ODE TO AN AMERICAN LEGEND- Viani’s Performing Arts Academy
I begin my first article by telling you that I do not pretend to be a professional journalist or novel writer. I am a choreographer. A director. A dancer. A singer. A performer. An artist who has studied the art of performance for decades out of passion and desire to learn more! To this DAY I am still hungry to learn more about why our performing arts world is the way it is today. The history to me is FACINATING, and I want to share it with you! One piece at a time, of course, but this is my way of giving back to a world where the arts world has been shut down and silenced. I will dedicate myself to writing about our vast world of the arts- once a week- in ambition to help educate our world about the arts when our world has effectively shut down our world. How are you to learn about a topic if it is not taught or shared with you?? So, here I am, writing you to share with you the beauty that exists in the world of performing arts. The performing arts has been around for centuries and has taken many twists and turns along the way in its journey, and I want to share with you all of these beautiful stories. Iconic choreographers, musicians, composers, singers, and performers that not only influenced a change in the arts but also completely incepted new stylizations that were completely revolutionary!
These performing artists knew that there was freedom to be had within their revolutionary concepts and ideology, and they committed fearlessly, allowing no compromise, to their art form and putting it out there for the world to see. To be an artist is to be a fearless and vulnerable warrior who knows how to intertwine and balance the two starkly different emotional states into their inspired creation. To be an artist is to be a risk taker- one can not possibly know the depths of their capabilities if they are to play it safe their entire lives. It is scary to put new ideologies out there for the world to see- on a STAGE– nonetheless, but that is what this world requires of us. The world of the performing arts is one that doesn’t allow for marginalized error and is riddled with constant criticism, by both the professionals and non-professionals (ie. your audience). It is a world that isn’t built for the faint of heart, so with that being said, put on your armor and learn about these iconic performing arts warriors that went out into the world and forced a change. These are the warriors that simply refused to be overlooked or ignored- they would be heard, and their voice still resounds to this DAY!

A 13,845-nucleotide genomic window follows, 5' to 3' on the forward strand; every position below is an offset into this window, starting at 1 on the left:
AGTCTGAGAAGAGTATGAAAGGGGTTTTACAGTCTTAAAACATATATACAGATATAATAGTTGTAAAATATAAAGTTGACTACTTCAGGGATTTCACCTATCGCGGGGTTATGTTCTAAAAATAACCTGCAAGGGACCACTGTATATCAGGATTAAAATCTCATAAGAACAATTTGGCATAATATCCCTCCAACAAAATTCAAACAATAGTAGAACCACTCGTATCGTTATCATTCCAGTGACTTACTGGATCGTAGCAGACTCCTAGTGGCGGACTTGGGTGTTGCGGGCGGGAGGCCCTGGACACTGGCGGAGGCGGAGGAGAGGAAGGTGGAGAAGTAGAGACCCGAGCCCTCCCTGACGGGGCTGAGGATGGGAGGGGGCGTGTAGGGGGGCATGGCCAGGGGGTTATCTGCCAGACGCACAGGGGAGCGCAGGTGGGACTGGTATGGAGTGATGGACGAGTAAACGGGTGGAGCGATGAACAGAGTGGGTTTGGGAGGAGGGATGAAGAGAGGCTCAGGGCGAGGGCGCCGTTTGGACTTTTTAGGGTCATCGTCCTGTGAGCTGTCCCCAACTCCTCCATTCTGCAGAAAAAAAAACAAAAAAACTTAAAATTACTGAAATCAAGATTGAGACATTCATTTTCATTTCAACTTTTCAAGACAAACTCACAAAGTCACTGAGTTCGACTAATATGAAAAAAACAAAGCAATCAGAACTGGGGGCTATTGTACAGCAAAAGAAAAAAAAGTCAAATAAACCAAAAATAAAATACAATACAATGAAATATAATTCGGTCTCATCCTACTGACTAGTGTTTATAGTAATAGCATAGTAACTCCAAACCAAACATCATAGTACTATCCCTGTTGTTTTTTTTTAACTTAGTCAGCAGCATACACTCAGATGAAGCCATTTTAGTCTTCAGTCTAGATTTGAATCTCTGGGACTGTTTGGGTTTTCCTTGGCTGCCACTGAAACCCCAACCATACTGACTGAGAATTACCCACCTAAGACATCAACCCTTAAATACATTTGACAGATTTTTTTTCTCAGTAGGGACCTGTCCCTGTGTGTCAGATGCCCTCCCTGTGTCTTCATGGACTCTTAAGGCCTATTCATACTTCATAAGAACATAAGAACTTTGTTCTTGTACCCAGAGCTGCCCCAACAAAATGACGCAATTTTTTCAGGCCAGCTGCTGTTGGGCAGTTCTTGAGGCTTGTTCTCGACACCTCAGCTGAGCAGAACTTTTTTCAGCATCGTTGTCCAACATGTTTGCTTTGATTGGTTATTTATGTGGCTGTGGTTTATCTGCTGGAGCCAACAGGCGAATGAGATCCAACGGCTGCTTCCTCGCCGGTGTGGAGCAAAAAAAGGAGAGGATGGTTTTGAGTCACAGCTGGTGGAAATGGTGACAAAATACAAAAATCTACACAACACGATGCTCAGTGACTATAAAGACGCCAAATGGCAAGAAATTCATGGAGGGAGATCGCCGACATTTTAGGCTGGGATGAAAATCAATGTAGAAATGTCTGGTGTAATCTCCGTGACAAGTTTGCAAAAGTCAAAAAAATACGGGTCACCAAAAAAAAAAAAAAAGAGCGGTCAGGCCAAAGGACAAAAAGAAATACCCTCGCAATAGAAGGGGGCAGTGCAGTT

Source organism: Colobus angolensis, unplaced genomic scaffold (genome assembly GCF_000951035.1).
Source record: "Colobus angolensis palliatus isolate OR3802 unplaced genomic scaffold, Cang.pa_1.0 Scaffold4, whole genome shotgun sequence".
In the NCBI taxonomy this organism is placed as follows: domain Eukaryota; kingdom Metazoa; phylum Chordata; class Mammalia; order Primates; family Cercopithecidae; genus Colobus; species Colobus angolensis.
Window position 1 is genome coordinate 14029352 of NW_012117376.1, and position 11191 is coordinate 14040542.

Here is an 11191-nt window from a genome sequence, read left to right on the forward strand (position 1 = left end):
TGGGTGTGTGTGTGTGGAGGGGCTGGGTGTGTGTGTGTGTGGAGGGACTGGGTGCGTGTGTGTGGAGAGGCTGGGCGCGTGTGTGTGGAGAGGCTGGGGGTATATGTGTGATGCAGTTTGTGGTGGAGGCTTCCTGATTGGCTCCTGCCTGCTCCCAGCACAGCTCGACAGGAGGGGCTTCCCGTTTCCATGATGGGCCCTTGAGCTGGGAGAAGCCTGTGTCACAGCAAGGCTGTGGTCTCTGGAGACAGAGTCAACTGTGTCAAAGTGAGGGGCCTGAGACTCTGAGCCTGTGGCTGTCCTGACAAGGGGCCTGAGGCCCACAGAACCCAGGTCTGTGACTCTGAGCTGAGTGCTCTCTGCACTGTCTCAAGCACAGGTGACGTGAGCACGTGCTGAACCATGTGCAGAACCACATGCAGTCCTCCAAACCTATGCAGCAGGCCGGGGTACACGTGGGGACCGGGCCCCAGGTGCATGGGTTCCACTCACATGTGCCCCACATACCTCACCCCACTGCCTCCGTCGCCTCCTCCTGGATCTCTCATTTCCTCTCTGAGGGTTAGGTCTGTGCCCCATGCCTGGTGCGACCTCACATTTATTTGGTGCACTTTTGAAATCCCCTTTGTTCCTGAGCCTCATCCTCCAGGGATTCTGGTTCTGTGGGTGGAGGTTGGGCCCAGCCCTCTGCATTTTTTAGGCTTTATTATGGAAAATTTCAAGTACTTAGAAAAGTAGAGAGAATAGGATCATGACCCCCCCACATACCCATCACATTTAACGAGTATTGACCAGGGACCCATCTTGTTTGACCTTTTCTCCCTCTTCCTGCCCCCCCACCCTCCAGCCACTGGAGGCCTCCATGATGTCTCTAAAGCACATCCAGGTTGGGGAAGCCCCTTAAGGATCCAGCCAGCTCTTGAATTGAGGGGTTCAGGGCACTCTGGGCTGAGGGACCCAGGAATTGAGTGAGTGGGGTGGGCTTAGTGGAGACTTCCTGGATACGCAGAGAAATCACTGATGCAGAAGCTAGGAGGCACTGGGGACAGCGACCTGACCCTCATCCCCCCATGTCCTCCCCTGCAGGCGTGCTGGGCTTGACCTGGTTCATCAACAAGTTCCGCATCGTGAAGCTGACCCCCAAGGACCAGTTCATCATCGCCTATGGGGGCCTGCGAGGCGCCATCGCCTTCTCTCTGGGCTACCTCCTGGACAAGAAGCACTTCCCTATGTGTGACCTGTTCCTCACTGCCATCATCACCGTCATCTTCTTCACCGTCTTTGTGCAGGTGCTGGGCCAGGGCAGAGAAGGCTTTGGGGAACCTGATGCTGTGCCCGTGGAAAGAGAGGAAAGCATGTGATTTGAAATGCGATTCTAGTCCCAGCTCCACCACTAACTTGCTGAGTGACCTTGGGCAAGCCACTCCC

The first artist we will explore is widely renowned and beloved, who is credited with changing the face of dance and also the expectation that the viewing audience may have had about the art of dance. This icon, this man, this person and artist is one that I watched and studied closely as a little girl and still honor today as a grown woman, dance professional and choreographer. Agility, athleticism, strength, grace and poise are all terms that are used to describe the style of this historical performer. He later stepped into the role of choreographer and director after doing enough time on screen as the actor/dancer to where he knew how to better direct and film a musical movie that best suited the performers and audience.
But first, HIS STORY:
His name is Gene Kelly, and if you don’t know his name, keep reading…you SHOULD.
Gene Kelly was born in Pittsburgh, Pennsylvania in 1912 and was the middle child in a family of 5 siblings. When he was young, he played hockey, football, baseball and even participated in gymnastics. His mother was his main influence when it came to dance in that she had a passion for the theater.
As he grew up, he wanted to quit taking dance class because he was getting teased for it at school. However, when he got wind that the girls liked boys who knew how to dance, he decided to continue with his lessons. In 1929, Gene left to go to Pennsylvania State College, but because of The Great Depression, his family lost all of their money and he had to move back home. He attended the University of Pennsylvania and worked odd jobs such as pumping gas and digging ditches in order to pay his tuition.